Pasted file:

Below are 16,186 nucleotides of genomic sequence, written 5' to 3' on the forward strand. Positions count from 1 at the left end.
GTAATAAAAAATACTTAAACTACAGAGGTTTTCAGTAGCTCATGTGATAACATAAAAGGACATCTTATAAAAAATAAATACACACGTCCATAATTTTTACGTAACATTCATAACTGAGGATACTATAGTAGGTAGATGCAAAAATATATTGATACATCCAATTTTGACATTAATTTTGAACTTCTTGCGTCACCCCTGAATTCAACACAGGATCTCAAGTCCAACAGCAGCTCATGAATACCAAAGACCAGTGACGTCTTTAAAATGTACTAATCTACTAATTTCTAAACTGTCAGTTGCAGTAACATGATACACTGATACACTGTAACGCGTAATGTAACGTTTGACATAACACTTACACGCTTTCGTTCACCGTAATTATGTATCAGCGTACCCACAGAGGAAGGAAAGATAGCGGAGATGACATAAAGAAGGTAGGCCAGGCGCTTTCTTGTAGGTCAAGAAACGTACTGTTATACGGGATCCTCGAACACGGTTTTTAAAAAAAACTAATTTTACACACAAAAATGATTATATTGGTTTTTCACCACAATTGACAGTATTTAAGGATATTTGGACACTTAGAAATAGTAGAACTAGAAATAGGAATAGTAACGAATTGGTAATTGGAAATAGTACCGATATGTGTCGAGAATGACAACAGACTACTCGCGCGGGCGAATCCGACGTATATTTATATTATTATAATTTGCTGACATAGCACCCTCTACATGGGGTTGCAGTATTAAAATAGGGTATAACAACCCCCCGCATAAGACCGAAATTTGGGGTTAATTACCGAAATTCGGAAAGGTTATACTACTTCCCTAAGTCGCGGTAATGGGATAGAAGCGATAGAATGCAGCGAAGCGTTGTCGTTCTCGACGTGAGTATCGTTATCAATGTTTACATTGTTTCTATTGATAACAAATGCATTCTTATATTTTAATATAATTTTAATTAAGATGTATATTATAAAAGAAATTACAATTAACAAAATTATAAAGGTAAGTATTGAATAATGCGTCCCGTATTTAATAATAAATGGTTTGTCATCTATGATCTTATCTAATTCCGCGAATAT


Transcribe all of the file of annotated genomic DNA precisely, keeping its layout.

Below are 16,186 nucleotides of genomic sequence, written 5' to 3' on the forward strand. Positions count from 1 at the left end.
GTAATAAAAAATACTTAAACTACAGAGGTTTTCAGTAGCTCATGTGATAACATAAAAGGACATCTTATAAAAAATAAATACACACGTCCATAATTTTTACGTAACATTCATAACTGAGGATACTATAGTAGGTAGATGCAAAAATATATTGATACATCCAATTTTGACATTAATTTTGAACTTCTTGCGTCACCCCTGAATTCAACACAGGATCTCAAGTCCAACAGCAGCTCATGAATACCAAAGACCAGTGACGTCTTTAAAATGTACTAATCTACTAATTTCTAAACTGTCAGTTGCAGTAACATGATACACTGATACACTGTAACGCGTAATGTAACGTTTGACATAACACTTACACGCTTTCGTTCACCGTAATTATGTATCAGCGTACCCACAGAGGAAGGAAAGATAGCGGAGATGACATAAAGAAGGTAGGCCAGGCGCTTTCTTGTAGGTCAAGAAACGTACTGTTATACGGGATCCTCGAACACGGTTTTTAAAAAAAACTAATTTTACACACAAAAATGATTATATTGGTTTTTCACCACAATTGACAGTATTTAAGGATATTTGGACACTTAGAAATAGTAGAACTAGAAATAGGAATAGTAACGAATTGGTAATTGGAAATAGTACCGATATGTGTCGAGAATGACAACAGACTACTCGCGCGGGCGAATCCGACGTATATTTATATTATTATAATTTGCTGACATAGCACCCTCTACATGGGGTTGCAGTATTAAAATAGGGTATAACAACCCCCCGCATAAGACCGAAATTTGGGGTTAATTACCGAAATTCGGAAAGGTTATACTACTTCCCTAAGTCGCGGTAATGGGATAGAAGCGATAGAATGCAGCGAAGCGTTGTCGTTCTCGACGTGAGTATCGTTATCAATGTTTACATTGTTTCTATTGATAACAAATGCATTCTTATATTTTAATATAATTTTAATTAAGATGTATATTATAAAAGAAATTACAATTAACAAAATTATAAAGGTAAGTATTGAATAATGCGTCCCGTATTTAATAATAAATGGTTTGTCATCTATGATCTTATCTAATTCCGCGAATAT